In Agambar  FedCFamC1A 1 (2 September 2021), the Full Court (Strickland, Austin and Baumann JJ) heard a father’s appeal from a decision that vested a solicitor with parental responsibility for the limited purpose of instructing lawyers to act on behalf of the children in tort claims against their mother.
Weeks after separation, the mother lost control of her car and crashed while driving the parties’ three children. One child was killed and the other two were injured.
The children had personal injury claims against the mother.
The mother conceded that she could not act as litigation guardian and sought ‘Mr B’ to be given parental responsibility for the limited purpose of instructing lawyers to act in the tort claims.
Dealing with the father’s complaint as to the interference with the parents’ parental responsibility, the Full Court said (from ):
“(…) In VR & RR  FamCA 320 (VR & RR) the Full Court … dismissed the aspect of the appeal which concerned the trespass upon parental autonomy by the appealed orders …
 The Full Court … recognised how the circumstances which are peculiar to a specific case might justify judicial interference with the parental responsibility vested in parents either by law or former court order. … [T]he primary judge’s interference with the allocation of parental responsibility was warranted because both parents desired it to resolve their impasse so the children’s welfare could be clearly advanced. Both parents sought an order interfering with their existing equal shared parental responsibility …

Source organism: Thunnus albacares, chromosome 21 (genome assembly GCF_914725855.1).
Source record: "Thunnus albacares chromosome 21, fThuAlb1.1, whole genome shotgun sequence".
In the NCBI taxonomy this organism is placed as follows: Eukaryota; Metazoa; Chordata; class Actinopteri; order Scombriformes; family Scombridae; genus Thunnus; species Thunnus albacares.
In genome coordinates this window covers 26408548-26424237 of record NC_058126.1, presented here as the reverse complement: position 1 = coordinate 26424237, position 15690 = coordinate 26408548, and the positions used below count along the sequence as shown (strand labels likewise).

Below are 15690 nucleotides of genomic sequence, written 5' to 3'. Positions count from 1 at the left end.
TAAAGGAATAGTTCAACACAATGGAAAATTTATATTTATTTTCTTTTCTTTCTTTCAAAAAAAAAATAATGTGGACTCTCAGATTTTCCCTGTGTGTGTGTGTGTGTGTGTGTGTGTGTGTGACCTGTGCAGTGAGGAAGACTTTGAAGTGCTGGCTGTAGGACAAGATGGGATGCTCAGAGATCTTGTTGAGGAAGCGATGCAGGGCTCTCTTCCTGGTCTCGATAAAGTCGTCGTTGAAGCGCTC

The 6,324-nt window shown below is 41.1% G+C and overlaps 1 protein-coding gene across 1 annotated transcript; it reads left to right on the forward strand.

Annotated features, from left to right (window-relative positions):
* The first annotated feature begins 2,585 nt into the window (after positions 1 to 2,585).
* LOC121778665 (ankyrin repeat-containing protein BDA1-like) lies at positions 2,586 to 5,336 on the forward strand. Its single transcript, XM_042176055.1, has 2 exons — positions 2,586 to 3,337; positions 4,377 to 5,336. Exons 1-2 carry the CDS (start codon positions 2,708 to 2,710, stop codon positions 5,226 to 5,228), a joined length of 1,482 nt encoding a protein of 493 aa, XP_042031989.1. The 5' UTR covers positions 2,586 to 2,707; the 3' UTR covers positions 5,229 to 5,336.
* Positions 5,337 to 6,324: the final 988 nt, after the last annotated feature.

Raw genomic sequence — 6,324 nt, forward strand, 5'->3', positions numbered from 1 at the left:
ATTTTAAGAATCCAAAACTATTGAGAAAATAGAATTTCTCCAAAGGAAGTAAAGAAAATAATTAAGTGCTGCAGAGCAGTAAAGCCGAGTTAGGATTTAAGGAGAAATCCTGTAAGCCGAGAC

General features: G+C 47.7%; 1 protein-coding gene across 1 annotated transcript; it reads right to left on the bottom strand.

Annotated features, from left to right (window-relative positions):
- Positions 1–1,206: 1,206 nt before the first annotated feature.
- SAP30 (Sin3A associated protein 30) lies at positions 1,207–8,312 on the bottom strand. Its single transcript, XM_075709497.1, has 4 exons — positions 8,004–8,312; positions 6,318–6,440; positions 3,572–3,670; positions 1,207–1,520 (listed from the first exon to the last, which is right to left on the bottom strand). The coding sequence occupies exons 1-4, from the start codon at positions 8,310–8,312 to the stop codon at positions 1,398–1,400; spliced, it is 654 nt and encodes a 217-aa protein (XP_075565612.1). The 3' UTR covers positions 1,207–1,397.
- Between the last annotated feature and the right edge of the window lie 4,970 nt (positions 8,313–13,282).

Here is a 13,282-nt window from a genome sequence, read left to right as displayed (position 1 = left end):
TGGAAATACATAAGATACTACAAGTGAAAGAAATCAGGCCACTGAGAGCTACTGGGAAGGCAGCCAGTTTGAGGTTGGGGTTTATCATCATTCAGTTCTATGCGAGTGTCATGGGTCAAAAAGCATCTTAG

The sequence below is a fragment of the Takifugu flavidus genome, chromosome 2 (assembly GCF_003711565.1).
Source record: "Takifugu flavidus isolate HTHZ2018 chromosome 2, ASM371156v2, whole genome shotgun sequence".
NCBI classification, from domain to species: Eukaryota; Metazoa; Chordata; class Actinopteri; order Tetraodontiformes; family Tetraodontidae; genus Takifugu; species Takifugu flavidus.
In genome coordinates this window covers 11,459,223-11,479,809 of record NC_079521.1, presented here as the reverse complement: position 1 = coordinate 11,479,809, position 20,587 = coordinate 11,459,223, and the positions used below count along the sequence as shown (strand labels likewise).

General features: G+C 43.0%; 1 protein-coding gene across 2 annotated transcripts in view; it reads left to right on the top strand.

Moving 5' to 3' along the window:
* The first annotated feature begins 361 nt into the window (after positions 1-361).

The application of the general rule of which the Full Court spoke in VR & RR (at ) does not impugn the primary judge’s decision here … because any parental responsibility with which a parent is seized only exists so long as no contrary court order is made. The Act expressly envisages that parental responsibility can be vested in adults other than the child’s parents (ss61D(1), 64B(2), 64C, 65C, 65G(1A) and 65P) and it is now well established that there is no presumption in favour of parents over non-parents in the determination of proper orders to resolve parenting disputes …
 Since the primary judge appreciated the gravamen of the decision … and nevertheless decided to invest Mr B with the discrete portion of parental responsibility which was in dispute, the father’s complaint under this ground of appeal was all but exhausted because he was unable to contend the law necessarily precluded his Honour from giving the confined aspect of parental responsibility to Mr B … (…)”
The father’s appeal was dismissed with costs.
Craig Nicol and Keleigh Robinson are co-editors of The Family Law Book. Both are accredited specialists in family law (Queensland and Victoria, respectively). The Family Law Book is a one-volume loose-leaf and online family law service (thefamilylawbook.com.au).